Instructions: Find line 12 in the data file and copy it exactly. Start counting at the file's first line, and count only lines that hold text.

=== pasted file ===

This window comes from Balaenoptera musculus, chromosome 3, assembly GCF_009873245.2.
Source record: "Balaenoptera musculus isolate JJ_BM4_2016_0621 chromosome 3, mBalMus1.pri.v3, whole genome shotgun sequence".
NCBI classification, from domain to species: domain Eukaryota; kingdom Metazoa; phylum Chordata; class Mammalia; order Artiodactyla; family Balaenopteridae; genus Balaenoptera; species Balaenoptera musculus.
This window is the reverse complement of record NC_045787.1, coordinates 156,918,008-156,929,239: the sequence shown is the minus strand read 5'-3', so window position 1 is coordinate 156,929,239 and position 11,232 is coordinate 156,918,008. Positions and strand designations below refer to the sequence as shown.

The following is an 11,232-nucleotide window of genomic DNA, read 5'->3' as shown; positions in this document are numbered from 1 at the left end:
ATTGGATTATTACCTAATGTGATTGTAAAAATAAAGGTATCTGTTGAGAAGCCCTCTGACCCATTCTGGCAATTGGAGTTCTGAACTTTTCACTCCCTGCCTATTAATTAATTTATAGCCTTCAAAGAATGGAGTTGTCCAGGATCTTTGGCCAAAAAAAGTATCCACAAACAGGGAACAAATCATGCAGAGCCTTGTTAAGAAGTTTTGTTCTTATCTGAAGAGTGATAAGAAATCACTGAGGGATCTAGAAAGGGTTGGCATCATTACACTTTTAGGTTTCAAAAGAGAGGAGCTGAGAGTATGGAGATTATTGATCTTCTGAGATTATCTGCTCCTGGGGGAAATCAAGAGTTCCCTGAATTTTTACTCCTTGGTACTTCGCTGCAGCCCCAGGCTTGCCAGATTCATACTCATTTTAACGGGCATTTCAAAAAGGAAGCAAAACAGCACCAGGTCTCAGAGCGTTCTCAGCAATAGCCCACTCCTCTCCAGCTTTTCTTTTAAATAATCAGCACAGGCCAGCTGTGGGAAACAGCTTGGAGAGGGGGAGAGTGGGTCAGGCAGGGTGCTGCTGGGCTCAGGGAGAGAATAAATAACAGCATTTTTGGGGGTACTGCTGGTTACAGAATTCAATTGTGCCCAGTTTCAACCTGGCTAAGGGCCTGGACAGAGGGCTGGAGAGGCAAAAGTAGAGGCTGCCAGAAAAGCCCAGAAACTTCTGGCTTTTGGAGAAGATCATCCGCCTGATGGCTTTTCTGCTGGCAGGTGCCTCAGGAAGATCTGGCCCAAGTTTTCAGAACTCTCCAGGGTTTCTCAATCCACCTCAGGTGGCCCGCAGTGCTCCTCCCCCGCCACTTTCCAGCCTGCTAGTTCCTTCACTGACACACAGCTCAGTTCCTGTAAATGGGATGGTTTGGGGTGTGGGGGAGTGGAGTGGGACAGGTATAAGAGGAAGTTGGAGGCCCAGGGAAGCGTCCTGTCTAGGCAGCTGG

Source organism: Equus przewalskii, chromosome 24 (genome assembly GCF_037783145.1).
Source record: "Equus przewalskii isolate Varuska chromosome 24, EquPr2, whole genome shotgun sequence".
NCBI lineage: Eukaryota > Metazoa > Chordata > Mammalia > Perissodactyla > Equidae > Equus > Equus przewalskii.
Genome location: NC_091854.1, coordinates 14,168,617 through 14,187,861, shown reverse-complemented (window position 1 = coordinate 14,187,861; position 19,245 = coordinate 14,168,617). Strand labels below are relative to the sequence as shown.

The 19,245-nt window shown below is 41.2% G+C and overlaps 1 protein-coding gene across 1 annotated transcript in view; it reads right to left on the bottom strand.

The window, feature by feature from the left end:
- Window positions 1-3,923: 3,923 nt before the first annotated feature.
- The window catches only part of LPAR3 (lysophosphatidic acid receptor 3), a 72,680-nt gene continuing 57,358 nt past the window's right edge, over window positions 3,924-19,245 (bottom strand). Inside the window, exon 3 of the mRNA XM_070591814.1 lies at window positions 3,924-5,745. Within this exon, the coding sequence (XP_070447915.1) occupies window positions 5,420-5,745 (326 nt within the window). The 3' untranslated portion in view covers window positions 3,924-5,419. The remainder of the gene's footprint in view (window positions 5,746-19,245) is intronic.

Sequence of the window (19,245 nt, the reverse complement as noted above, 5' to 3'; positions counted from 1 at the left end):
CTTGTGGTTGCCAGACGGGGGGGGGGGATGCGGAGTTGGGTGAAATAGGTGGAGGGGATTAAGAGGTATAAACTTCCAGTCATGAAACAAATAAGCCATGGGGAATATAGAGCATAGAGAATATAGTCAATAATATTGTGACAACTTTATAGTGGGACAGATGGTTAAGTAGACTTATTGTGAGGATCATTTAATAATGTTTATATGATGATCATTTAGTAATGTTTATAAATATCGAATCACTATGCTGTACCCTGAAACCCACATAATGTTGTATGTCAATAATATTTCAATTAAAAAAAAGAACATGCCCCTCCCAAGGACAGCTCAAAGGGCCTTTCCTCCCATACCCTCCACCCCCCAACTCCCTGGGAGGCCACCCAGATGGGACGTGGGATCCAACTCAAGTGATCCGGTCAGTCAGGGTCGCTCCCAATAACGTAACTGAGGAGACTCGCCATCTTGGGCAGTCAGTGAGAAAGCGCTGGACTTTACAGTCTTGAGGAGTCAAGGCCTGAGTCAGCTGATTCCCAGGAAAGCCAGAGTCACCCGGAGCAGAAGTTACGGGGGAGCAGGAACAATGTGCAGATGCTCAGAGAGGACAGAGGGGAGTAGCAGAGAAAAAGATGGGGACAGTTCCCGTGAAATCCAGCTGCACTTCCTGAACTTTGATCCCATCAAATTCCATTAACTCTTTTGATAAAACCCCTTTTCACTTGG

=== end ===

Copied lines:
The window, feature by feature from the left end: